Couple of weeks ago I went on a field trip to Mariovo region (Novaci municipality) for searching the remains of the First World War in the Republic of Macedonia. Field activities were based on surface prospecting of the Macedonian front remains during the Great War. The visit included the 1050 elevation, the upstream of the Black River (Crna River today or ancient Erigon), the villages Skochivir and Slivnica where the hospitals were settled during the WW1 and the field near the village of Bach which was used by the Air Forces. Immense photo and video documentation for some future research was made.
Oh, no, I am not a historian, nor will ever be engaged in modern history, since I am a prehistoric archaeologist and I love working with stone tools. But I am a director of HAEMUS, which is a very big center for scientific research and promotion of the culture based in Skopje and I manage many projects on different heritage topics, including this one about the WW1.
Regarding the Great War, I could surely say that Republic of Macedonia is definitely an open-air museum. “Eastern Front”, known under many names in historical records but mostly as “Macedonian front”, has great importance for the history of Macedonia and the Balkans. I’ve had to pass through hard battles in the last three years in order to promote the archaeology from the First World War in the Republic of Macedonia. As an organization we’ve ran few projects, public debates and we organized very big conference on topic ”First World War in the collective memory – Exchange of experiences in the Balkans”. Still it wasn’t enough. I was devastated to show to everybody that on the modern territory of the Republic of Macedonia took place some of the biggest battles that killed thousands of soldiers of many nationalities and religions, which today are buried on more conceptual organized necropolises/cemeteries. The architectonic remains in places where battles took place, includes parts of the destroyed complexes of bunkers, positions, machine gun nests and trenches that can be seen today. They comprise the physical remains of significant points in European and world history in order to explain the reasons that led to the creation of ‘Modern Europe’. On the entire front line length of about 450 km there are thousands and thousands of artifacts and monuments everywhere, waiting to be explored, excavated, identified, cleaned, preserved and displayed in the museum, to tell the piece of the unknown European history.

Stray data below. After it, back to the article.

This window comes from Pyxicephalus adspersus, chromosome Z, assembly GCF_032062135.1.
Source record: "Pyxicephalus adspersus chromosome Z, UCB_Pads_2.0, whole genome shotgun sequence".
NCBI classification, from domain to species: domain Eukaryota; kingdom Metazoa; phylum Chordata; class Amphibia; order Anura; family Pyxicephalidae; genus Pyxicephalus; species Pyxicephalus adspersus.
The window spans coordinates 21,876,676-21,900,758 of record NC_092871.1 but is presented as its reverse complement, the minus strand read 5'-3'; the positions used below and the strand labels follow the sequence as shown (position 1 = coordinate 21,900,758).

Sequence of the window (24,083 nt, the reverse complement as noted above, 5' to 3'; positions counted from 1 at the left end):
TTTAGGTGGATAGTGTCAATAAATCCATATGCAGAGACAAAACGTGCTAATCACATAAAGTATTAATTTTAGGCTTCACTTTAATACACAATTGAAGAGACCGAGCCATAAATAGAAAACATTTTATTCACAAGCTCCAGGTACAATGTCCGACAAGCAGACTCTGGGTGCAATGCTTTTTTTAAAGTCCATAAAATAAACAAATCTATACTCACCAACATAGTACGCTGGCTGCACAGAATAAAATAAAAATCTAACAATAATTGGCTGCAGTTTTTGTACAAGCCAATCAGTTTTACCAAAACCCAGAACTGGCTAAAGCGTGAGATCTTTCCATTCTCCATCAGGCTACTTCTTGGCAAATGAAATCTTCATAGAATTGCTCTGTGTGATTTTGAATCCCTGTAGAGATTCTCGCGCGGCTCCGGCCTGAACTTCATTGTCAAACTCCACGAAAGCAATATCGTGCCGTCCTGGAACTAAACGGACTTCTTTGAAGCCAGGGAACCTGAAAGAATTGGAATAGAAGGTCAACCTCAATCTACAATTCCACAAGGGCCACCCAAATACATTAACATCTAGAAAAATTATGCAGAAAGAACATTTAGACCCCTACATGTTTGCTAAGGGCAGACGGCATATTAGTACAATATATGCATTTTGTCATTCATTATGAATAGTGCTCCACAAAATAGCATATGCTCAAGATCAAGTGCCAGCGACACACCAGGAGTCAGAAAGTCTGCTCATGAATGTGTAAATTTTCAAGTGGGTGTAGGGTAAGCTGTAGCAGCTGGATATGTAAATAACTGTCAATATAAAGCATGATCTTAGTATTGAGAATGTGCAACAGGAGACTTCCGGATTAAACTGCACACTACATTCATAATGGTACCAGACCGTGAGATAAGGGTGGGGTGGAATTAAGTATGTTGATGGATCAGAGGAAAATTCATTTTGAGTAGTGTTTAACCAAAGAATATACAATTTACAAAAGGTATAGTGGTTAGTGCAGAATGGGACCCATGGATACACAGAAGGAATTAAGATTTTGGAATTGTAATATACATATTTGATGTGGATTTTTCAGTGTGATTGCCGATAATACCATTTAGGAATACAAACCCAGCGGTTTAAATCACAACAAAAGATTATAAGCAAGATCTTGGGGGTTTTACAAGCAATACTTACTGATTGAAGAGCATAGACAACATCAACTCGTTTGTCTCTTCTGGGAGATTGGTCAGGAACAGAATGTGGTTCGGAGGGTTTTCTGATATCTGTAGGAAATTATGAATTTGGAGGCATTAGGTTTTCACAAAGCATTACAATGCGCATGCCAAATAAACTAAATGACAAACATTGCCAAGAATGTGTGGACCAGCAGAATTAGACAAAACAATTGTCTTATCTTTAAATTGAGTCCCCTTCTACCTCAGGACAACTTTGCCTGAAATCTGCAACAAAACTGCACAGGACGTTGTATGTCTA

Archaeology of the First World War in the Republic of Macedonia so far has been completely unknown for both, the public and experts. But we won’t give up so easily from this topic. We are trying to contribute to the creation of some domestic archives of materials, as well as the exchanging of international experiences. Building human capacities who would participate in the dialogue for peace and reconciliation in the Balkan countries through scientific research and understanding of the past of this period, is also one of the aims of our work. We would like to express our gratitude to the of Embassy of France in Skopje, the French Institute in Skopje, cooperation Normandie/Macédoine, many municipalities, the citizen associations and all those scientists who actively helped us with own research or as logistics. And we are very happy bringing on daylight a topic less known but very challenging for many colleagues.
Director of HAEMUS
Center for scientific research
and promotion of culture
For more info check: ww1conference2015.com
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This article was written as part of the action for ‘Day of Archaeologists’ (August 04, 2016). The goal is to raise public awareness of cultural heritage and the responsibility that archaeologists have about it.